• Fungal infection in toenails: Toenails with a fungal infection may change in color, get thick and thin. They are hard to heal. Seek medical help rather than trying over the counter aids. 

  • Hammertoe(s): A hammertoe tends to curl under the foot because the tendon from a weakened muscle becomes shorter. A hammertoe can often be treated without surgery, but some people need surgery to straighten the toe. 

  • Foot ulcer: These can develop from a simple scrape, sore or crack in the skin and if not treated quickly can become infected.  

  • Peripheral artery disease (PAD): Peripheral arteries carry blood from the heart to the legs and arms. PAD occurs when buildup of plaque on the walls of blood vessels narrows the arteries, reducing blood flow in the feet and legs. PAD is most often diagnosed when there is pain with walking, or numbness or tingling in the legs and feet. A  healthcare provider should check pedal pulses (on the top of the foot or behind the ankle bone) to assess circulation. Additional tests and treatment to increase circulation may be needed. 

How To Prevent or Delay Diabetes-Related Foot Problems

As is true for the prevention or delay of most diabetes-related problems, there are actions to take daily, like doing daily foot care and keeping glucose, blood pressure and lipids at target levels. There are also actions to take annually or more frequently, if need be, to detect a foot problem.  

Daily actions 

Get and keep glucose in a desired target range. Good glucose management over time can help reduce the risk of foot problems. Work with a  diabetes healthcare provider to determine glucose management targets that are best.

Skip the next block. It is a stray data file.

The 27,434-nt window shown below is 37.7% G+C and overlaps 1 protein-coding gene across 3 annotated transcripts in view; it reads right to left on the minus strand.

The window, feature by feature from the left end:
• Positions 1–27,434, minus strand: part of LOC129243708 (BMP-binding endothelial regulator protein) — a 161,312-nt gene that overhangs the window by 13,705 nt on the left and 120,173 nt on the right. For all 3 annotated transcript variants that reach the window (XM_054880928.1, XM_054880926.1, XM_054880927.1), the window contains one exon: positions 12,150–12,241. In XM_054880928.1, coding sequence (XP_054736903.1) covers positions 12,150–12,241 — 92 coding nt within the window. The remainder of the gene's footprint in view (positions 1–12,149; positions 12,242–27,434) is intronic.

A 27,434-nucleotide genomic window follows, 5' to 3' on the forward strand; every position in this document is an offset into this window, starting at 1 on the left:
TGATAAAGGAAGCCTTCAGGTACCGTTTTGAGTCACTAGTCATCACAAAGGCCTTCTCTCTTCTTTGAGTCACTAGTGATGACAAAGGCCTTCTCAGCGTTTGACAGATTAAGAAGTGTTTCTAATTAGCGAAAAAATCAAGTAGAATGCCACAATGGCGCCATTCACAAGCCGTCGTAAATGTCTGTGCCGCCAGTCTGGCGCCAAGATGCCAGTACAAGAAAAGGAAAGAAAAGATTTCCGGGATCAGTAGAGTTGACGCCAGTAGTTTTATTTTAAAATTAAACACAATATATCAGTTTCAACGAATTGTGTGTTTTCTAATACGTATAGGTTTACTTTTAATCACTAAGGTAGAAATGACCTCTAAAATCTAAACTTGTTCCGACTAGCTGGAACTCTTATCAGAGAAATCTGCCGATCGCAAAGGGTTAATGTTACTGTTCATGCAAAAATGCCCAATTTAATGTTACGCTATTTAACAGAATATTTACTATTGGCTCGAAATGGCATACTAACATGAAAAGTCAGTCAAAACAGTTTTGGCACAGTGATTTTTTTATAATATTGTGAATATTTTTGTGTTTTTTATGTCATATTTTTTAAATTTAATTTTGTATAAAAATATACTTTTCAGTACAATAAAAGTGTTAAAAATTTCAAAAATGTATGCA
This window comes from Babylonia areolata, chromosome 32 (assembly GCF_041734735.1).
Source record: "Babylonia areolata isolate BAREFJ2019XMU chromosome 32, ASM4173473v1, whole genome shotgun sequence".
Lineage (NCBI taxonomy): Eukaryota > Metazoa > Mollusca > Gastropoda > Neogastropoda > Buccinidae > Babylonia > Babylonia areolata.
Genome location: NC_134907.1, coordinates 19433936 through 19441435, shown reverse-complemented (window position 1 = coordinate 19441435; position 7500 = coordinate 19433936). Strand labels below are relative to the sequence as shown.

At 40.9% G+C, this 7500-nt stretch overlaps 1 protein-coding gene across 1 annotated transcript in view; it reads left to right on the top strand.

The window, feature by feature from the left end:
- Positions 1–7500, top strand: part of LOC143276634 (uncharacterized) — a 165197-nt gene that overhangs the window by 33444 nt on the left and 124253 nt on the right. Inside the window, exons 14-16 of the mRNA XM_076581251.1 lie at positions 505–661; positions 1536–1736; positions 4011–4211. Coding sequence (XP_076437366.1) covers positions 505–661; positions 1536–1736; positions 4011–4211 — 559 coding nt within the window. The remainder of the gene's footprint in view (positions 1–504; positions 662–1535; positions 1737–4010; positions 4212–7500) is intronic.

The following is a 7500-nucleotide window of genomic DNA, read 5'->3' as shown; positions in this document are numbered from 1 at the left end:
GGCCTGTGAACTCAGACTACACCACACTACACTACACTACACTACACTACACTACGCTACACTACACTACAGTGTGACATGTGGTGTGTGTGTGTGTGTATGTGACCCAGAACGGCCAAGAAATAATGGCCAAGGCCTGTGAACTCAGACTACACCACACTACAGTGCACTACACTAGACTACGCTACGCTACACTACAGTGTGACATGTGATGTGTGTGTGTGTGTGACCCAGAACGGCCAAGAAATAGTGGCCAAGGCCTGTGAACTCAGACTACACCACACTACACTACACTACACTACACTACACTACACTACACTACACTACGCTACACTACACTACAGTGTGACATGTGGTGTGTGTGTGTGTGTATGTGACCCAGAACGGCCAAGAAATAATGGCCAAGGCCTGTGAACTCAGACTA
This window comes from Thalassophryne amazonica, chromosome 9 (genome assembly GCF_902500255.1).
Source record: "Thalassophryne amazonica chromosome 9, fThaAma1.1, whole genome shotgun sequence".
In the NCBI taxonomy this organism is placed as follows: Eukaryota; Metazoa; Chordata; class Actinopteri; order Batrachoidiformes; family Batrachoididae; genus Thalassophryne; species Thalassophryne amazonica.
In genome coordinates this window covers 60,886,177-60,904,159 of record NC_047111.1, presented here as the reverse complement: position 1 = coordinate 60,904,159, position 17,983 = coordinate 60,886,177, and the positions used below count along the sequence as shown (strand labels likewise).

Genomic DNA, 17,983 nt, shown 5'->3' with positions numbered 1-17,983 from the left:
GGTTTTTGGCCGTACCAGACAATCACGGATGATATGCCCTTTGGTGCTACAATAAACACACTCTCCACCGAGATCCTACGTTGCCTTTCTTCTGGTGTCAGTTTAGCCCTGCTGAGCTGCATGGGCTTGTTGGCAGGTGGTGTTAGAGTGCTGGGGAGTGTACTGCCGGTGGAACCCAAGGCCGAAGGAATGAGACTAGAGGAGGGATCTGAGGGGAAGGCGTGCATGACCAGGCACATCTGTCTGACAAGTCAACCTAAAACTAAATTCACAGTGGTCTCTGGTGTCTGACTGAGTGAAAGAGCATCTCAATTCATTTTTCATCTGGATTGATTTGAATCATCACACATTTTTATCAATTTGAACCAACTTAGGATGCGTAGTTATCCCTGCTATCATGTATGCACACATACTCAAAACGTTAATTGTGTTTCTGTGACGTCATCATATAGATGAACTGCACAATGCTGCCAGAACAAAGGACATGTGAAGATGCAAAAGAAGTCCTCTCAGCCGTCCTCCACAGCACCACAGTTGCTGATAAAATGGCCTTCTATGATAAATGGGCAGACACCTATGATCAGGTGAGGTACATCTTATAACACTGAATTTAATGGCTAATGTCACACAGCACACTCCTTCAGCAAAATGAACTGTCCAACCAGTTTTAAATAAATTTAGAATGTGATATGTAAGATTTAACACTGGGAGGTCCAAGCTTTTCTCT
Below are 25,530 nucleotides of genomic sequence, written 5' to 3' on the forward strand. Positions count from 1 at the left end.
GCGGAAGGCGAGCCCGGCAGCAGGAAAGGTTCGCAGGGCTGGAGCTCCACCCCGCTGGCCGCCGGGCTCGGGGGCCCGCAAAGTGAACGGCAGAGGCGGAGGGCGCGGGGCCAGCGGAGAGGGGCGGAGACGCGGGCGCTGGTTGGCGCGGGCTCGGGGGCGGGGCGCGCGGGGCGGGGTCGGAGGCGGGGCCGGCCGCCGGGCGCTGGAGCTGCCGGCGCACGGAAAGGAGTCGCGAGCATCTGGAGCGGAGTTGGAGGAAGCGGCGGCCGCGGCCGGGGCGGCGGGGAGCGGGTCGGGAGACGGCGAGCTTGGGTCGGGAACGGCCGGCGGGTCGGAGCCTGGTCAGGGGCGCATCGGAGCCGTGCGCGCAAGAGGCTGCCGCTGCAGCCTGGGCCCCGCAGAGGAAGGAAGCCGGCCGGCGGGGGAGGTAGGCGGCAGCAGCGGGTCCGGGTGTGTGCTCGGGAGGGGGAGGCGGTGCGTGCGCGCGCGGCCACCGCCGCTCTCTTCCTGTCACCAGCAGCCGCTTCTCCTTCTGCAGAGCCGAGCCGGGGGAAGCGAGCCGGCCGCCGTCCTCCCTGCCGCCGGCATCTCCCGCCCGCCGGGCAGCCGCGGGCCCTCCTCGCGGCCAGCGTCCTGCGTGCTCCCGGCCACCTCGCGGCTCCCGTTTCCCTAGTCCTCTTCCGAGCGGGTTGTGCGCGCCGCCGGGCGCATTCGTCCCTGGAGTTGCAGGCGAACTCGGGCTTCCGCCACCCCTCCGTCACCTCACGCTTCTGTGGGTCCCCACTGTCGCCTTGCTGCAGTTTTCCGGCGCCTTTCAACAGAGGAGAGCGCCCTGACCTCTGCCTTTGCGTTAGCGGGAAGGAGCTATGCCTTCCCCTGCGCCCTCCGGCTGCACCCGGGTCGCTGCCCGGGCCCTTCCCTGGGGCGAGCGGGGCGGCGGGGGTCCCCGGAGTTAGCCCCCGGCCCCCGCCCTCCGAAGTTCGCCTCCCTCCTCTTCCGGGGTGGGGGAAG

Do not smoke, or quit smoking. Smoking can reduce blood flow to the feet. 

Daily Foot Care

  • Inspect feet daily/regularly: Get into a regular routine. Check between toes along with the surfaces of the foot. If you have reduced sensation, use a large mirror to look at your feet for problems. If you cannot check on your own, ask for help from a family member or friend. Look for cuts, sores, blisters, corns, calluses, or any redness or hot spots. 

  • Wash feet daily: After a bath or shower is a good time to do daily foot care. Make sure the water is not too hot (90 to 95 degrees F is safe). Do not soak feet. Dry feet well. Rub a small amount of skin lotion or cream on the tops and bottoms of feet to keep the skin moist and healthy. Do not put lotion or cream between toes.

  • Smooth corns and calluses gently: Talk with a primary care provider or a podiatrist (foot specialist) about how to deal with corns and calluses if they are problematic. Do not use scissors or other tools to cut them off.  Using a pumice stone after bathing to gently rub the skin in one direction to gently smooth these down may be helpful.